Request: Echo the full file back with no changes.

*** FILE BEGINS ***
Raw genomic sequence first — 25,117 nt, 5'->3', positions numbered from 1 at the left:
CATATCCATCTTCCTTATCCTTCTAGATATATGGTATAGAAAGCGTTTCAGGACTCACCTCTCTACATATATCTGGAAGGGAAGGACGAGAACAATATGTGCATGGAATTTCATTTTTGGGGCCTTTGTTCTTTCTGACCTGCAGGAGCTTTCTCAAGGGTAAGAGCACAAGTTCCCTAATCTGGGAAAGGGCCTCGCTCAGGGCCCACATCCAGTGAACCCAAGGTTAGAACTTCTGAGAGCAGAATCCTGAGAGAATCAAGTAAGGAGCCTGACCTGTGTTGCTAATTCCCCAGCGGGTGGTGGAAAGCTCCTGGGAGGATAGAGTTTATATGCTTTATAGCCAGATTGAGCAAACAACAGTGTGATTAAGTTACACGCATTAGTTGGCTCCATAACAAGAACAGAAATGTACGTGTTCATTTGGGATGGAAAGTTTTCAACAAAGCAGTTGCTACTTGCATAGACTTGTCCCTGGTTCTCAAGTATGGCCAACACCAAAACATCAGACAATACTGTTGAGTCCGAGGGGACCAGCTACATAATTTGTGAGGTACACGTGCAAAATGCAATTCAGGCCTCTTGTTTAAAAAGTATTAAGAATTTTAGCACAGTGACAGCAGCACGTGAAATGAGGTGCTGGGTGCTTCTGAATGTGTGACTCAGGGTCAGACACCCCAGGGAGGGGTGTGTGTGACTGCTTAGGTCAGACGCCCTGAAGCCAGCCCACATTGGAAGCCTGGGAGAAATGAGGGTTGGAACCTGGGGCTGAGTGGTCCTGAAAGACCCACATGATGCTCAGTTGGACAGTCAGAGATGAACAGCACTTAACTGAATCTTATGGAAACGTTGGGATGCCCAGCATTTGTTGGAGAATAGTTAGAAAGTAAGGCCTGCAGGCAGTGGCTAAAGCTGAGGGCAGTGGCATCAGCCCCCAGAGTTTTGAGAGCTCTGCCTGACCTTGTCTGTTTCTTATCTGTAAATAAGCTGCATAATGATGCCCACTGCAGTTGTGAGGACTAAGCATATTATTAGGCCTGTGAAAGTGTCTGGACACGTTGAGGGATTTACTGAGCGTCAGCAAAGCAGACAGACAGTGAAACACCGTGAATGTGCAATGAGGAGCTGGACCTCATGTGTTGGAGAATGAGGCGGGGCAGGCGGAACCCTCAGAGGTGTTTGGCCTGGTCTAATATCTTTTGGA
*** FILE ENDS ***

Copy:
Raw genomic sequence first — 25,117 nt, 5'->3', positions numbered from 1 at the left:
CATATCCATCTTCCTTATCCTTCTAGATATATGGTATAGAAAGCGTTTCAGGACTCACCTCTCTACATATATCTGGAAGGGAAGGACGAGAACAATATGTGCATGGAATTTCATTTTTGGGGCCTTTGTTCTTTCTGACCTGCAGGAGCTTTCTCAAGGGTAAGAGCACAAGTTCCCTAATCTGGGAAAGGGCCTCGCTCAGGGCCCACATCCAGTGAACCCAAGGTTAGAACTTCTGAGAGCAGAATCCTGAGAGAATCAAGTAAGGAGCCTGACCTGTGTTGCTAATTCCCCAGCGGGTGGTGGAAAGCTCCTGGGAGGATAGAGTTTATATGCTTTATAGCCAGATTGAGCAAACAACAGTGTGATTAAGTTACACGCATTAGTTGGCTCCATAACAAGAACAGAAATGTACGTGTTCATTTGGGATGGAAAGTTTTCAACAAAGCAGTTGCTACTTGCATAGACTTGTCCCTGGTTCTCAAGTATGGCCAACACCAAAACATCAGACAATACTGTTGAGTCCGAGGGGACCAGCTACATAATTTGTGAGGTACACGTGCAAAATGCAATTCAGGCCTCTTGTTTAAAAAGTATTAAGAATTTTAGCACAGTGACAGCAGCACGTGAAATGAGGTGCTGGGTGCTTCTGAATGTGTGACTCAGGGTCAGACACCCCAGGGAGGGGTGTGTGTGACTGCTTAGGTCAGACGCCCTGAAGCCAGCCCACATTGGAAGCCTGGGAGAAATGAGGGTTGGAACCTGGGGCTGAGTGGTCCTGAAAGACCCACATGATGCTCAGTTGGACAGTCAGAGATGAACAGCACTTAACTGAATCTTATGGAAACGTTGGGATGCCCAGCATTTGTTGGAGAATAGTTAGAAAGTAAGGCCTGCAGGCAGTGGCTAAAGCTGAGGGCAGTGGCATCAGCCCCCAGAGTTTTGAGAGCTCTGCCTGACCTTGTCTGTTTCTTATCTGTAAATAAGCTGCATAATGATGCCCACTGCAGTTGTGAGGACTAAGCATATTATTAGGCCTGTGAAAGTGTCTGGACACGTTGAGGGATTTACTGAGCGTCAGCAAAGCAGACAGACAGTGAAACACCGTGAATGTGCAATGAGGAGCTGGACCTCATGTGTTGGAGAATGAGGCGGGGCAGGCGGAACCCTCAGAGGTGTTTGGCCTGGTCTAATATCTTTTGGA